BreakingModern — For many investors, when they think about making money in the stock market, they are thinking about the situation where they sell a stock for more than the original purchase price. In other words, a capital gain. But that is not the only way you can increase your wealth and achieve financial independence using the stock market. Some companies will pay you a dividend just for owning their stock.
Dividends are a distribution of profits to shareholders. When a corporation has profits in excess of what it needs to manage operations, it can share those profits with the stockholders. However, it’s important to keep in mind that not all companies do this and there is no absolute obligation that they do.
Dividend-paying stocks are important because they generate income even if the price of the stock never increases. When looking for stocks to add to your investment portfolio, it’s typically beneficial to include a few dividend stocks in the mix.
However, when considering which dividend-paying stocks to invest in, there is concept you need to understand: Yield.
Yield is the rate of return, expressed as a percentage, generally calculated on an annual basis, for an investment. In the case of dividends, yield is calculated by dividing the annual dividend by the current market price of the stock. For example, as of Jan. 2, 2015, Waste Management, Inc. has an annual dividend of $1.50, which means for each share of WM stock you own for a year, you will receive $1.50 in dividend payments. But how do you compare that dividend to another company’s dividend? AT&T pays an annual dividend of $1.88, but how do you decide if that dividend is better than Waste Management’s? Is it really just 38 cents better?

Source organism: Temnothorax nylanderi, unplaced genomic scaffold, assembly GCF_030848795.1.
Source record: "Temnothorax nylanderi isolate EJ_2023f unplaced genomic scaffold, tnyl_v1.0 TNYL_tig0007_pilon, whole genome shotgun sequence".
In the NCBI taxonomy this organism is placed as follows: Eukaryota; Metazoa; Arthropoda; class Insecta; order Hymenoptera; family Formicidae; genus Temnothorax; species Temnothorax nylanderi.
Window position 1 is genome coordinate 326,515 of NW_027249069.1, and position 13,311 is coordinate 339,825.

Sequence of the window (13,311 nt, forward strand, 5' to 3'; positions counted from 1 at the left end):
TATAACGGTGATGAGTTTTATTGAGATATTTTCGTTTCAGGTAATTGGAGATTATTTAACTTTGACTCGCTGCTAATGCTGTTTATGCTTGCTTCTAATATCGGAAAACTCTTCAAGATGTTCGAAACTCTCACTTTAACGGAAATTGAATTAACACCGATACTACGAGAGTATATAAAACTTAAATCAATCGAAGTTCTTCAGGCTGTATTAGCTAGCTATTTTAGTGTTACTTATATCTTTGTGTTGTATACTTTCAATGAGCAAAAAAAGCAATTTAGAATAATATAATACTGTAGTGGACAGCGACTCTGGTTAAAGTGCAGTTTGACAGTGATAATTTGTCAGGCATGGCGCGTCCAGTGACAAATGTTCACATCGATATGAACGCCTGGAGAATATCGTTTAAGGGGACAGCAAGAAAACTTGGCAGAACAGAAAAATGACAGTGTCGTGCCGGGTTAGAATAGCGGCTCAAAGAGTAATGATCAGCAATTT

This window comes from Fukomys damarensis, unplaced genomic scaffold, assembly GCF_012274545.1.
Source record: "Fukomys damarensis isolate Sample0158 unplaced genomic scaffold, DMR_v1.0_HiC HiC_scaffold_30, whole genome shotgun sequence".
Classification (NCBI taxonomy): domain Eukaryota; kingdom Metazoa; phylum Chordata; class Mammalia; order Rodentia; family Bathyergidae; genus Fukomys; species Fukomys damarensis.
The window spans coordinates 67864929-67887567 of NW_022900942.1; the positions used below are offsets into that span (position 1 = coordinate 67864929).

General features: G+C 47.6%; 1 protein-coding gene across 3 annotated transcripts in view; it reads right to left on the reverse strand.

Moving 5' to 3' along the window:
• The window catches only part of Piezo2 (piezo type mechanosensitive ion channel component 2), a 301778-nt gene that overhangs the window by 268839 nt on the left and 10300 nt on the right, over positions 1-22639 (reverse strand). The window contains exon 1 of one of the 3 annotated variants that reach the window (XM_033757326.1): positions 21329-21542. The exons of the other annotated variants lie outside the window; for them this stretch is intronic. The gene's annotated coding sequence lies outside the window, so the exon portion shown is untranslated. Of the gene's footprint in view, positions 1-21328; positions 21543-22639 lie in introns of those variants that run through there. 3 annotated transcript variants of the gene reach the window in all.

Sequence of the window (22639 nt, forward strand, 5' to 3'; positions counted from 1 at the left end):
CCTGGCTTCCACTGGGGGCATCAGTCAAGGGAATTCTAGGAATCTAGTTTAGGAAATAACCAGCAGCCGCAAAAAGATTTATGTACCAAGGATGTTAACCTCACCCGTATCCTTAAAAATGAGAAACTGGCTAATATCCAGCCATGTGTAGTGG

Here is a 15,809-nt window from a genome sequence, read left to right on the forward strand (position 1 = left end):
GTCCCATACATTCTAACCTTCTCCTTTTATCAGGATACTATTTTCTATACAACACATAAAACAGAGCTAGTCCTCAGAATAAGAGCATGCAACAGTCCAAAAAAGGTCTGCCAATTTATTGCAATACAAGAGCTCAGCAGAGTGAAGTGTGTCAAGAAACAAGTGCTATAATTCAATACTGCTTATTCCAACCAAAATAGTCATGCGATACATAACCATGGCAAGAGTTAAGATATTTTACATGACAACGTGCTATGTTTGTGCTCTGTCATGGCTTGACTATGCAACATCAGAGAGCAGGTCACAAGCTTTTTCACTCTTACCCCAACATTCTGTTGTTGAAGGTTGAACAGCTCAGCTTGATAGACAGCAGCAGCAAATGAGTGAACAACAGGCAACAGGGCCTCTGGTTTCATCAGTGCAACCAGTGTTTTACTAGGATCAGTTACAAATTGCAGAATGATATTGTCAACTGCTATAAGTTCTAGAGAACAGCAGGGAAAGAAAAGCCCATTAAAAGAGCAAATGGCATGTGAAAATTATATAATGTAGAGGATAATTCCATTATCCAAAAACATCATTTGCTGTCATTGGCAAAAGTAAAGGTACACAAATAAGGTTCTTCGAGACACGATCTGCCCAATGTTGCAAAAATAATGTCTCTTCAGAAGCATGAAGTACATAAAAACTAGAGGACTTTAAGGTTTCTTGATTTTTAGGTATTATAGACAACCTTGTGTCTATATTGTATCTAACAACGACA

By dividing the annual dividend by the current market price for each respective stock you can calculate the annual yield. For Waste Management the yield is 2.91 percent and for AT&T it is 5.55 percent. So, AT&T is giving you a better yield that is more substantial than the 38 cents that separates the actual dividend payouts.
Note: Once again, if you use one of the financial information websites like Google Finance, you can get the dividend yield for any company with no calculations required.
Of course, yield isn’t the whole story when it comes to dividends. The real power of the dividend lies in the Dividend Reinvestment Program. Instead of receiving dividends as cash payouts, investors can elect to have each dividend be paid in additional shares of the stock that generated it. Much like compounding interest in a savings account, using DRIP, investors can compound dividends and increase the value of their portfolios exponentially.
Using the basic Rule of 72, a current investment in AT&T would double in about 13 years even if the stock price and dividend stayed exactly the same for that whole time. Your savings account is not going to give you anything close to that rate of return. Add to that the fact that AT&T has consistently raised its dividend for years, and you can see why stock market investing is a better strategy for achieving financial independence.
Dividends and dividend yield are not the only factors investors should consider when choosing stocks for their investment portfolio, but both of these factors should definitely be part of the overall decision-making process. A company that consistently raises dividends is usually a company worthy of your investment dollars. A stock with growing dividends and an increasing market price is the one-two punch that can earn you financial independence in a hurry.
Is there a financial concept or general question you have? Drop me a comment and I will do my best to answer it. Check out the articles I’ve written on how to start controlling your finances:
- New Year’s Resolution: Financial Independence [Part 1]
- New Year’s Resolution: Glossary of Investing Terms [Part 2]
- New Year’s Resolution: Investing without Stress [Part 3]
- New Year’s Resolution: Investment Strategy [Part 4]
For BMod, I’m Mark W. Kaelin.
Note: The information provided is not intended to provide tax, legal, insurance or investment advice. Risk is an integral part of any investment strategy, and you should consult an attorney or tax professional regarding your specific legal or tax situation.
First/Header image: © adrian_ilie825 / Dollar Photo Club
Second/Featured image: © Rrraum / Dollar Photo Club